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What's wrong with belt-fed AR15s?

Discussion in 'Rifle Country' started by The Exile, Sep 30, 2019.

  1. FL-NC

    FL-NC Member

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    The ides of belt fed is for sustained automatic fire, as in for a "true" (military definition) machinegun. In sustained fire, there are issues with things like overheating barrels and cook-offs, so another desired feature would be a quick change barrel. Still a third would be open bolt operation. A M16 will reach cookoff temperature after 120 rounds of automatic fire at the cyclic rate with an air temp of 75 degrees F. Yes, there are/were squad support weapons like the RPK and Israeli FNFAL and even the M14 that operate from the closed bolt, but they really aren't that effective. The whole concept of a belt fed closed bolt weapon with no quick change barrel ability makes no sense at all from where I'm sitting, and even less if it doesn't have full automatic capability.
     
  2. AlexanderA
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    AlexanderA Member

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    Presumably, this would be used with a registered full-automatic lower.

    But, people do buy the semiautomatic FN M249S (for $8,000). There are lots of things in the gun world that are "silly."
     
  3. FL-NC

    FL-NC Member

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    The M249 fires from the open bolt and has a quick change barrel. Not the same critter.

    The story about the HK416 and how it ended up in the USMC in very convoluted, somewhat confusing, reads like a conspiracy theory, and still isn't over.

    The M249 shares the same cartridge as the AR/M16, and that is where the similarities mostly end. The AR magazine capability seemed like a good idea, but was eliminated in later versions, such as the SOCOM MK46- because it just didn't work.

    The SToner 63 was modular and had the ability to be used as an open bolt or closed bolt weapon, among other configurations. I never got to mess with one, but as I understand they were very expensive to build. The capabilities of the 63 as a squad automatic weapon lives on today in the SAW, MK46/48, Ultimax, and probably a few other weapons.
     
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  4. AlexanderA
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    AlexanderA Member

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    The classic Browning machine guns (M1917, M1919, M2) were all closed bolt w/o quick change barrels. Yet that was one of the most successful designs of all time.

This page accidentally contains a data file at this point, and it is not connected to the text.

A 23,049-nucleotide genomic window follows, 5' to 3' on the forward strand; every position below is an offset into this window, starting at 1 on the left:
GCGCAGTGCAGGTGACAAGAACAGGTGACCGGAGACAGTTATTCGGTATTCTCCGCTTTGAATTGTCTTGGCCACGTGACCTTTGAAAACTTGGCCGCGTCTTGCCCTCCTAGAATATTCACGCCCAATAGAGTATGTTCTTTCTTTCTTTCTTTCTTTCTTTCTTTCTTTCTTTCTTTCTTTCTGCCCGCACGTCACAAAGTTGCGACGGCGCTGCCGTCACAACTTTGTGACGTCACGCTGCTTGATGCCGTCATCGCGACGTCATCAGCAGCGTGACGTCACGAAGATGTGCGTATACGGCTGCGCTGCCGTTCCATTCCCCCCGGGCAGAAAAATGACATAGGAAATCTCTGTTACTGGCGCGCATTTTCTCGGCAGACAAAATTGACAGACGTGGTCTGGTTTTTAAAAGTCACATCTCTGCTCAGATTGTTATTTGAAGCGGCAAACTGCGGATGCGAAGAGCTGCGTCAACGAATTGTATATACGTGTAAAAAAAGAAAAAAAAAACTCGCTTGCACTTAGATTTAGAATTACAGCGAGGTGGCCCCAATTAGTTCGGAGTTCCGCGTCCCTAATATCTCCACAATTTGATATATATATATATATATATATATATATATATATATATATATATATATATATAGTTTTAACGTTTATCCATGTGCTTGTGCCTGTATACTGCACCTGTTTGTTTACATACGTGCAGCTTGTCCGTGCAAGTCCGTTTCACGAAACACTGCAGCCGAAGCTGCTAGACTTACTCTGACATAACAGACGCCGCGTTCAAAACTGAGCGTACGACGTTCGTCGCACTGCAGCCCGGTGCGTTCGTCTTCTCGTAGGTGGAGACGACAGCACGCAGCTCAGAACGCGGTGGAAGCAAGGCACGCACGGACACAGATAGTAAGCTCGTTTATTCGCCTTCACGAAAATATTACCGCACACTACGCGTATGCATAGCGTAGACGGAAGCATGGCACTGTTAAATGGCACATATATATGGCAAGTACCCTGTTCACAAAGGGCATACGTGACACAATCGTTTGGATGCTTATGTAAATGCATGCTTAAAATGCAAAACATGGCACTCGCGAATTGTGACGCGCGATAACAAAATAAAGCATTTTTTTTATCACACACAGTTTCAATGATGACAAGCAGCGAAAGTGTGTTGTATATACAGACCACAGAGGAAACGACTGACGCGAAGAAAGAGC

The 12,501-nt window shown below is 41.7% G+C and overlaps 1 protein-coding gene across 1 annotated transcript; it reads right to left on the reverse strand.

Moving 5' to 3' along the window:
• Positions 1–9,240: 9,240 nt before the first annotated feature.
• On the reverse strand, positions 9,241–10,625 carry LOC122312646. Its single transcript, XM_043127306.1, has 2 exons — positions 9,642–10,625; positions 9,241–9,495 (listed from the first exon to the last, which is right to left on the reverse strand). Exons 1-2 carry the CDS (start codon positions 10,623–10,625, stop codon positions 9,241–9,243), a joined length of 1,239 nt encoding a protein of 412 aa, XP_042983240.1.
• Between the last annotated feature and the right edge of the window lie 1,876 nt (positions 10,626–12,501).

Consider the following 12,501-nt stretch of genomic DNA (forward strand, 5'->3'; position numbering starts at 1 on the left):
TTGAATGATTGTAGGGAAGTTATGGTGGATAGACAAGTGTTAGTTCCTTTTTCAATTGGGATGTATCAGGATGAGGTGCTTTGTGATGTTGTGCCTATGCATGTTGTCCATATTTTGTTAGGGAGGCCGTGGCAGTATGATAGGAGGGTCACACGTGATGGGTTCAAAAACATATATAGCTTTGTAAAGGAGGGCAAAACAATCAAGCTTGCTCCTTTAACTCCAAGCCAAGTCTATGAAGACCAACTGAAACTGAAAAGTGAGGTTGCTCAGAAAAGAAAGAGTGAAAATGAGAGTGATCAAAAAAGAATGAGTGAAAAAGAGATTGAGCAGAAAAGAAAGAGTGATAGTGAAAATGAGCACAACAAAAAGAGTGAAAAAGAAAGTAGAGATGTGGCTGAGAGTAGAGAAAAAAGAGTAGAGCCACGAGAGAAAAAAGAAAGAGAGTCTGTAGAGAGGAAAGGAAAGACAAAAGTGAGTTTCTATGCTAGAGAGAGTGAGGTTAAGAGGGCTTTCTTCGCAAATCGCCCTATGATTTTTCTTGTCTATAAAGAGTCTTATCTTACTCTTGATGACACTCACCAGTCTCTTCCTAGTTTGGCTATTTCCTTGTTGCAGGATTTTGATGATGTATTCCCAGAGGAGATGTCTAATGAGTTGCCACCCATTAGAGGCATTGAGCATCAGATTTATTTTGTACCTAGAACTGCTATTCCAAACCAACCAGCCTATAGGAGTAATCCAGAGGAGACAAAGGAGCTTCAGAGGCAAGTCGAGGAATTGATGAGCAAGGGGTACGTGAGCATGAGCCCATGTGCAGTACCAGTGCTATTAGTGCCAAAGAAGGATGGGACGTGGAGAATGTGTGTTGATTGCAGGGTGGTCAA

5. herrwalther

    herrwalther Member

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    Anytime we used the 249, the SAW gunners would get a few AR magazines. Gave the gunners some experience with non reliable method of ammo feeding. I believe the non magazine models started filtering to line units after awhile but I was on my way out the door by then.
     
  6. lysanderxiii

    lysanderxiii Member

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    The USMC liked the Stoner 63, and after the test in 1963-64, recommended adopting them. They tested them at Parris Island and Quantico. No mention of "fragility".

    The reason HQ USMC did not adopt the XM23 was they felt that 7.62mm was going to remain standard and did not feel 5.56mm was adequate.

    Remember in 1964 the XM16 was still undergoing growing pains and the Army was still planning on issuing the XM16 only to airborne and air mobile divisions.
     
  7. Skylerbone

    Skylerbone Member

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    I thought the sole purpose was to work around magazine restriction States, though I can be naive about such things. If true however, it might make for an interesting project until some politician takes it to task to further restrict rights.
     
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  8. Obturation
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    Obturation Contributing Member

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    Fightlite makes one ($4000) and i think kinghts armament made a civilian belt fed upper but cant find it. Magazine restrictions like skylerbone said is my only thought. But set up with a heavy barrel and a spade grip/trigger i could see it maybe having a use, would rather have

    Gas tube is like a fuse, should blow before anything else, designed to be for if things get too hot it will let loose before the barrel, if i understand correctly.
     
  9. edwardware

    edwardware Member

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    You just illustrated my point. Those gaps between the M249 and M16/M4 are "why no belt fed M4?"
     
  10. WestKentucky

    WestKentucky Member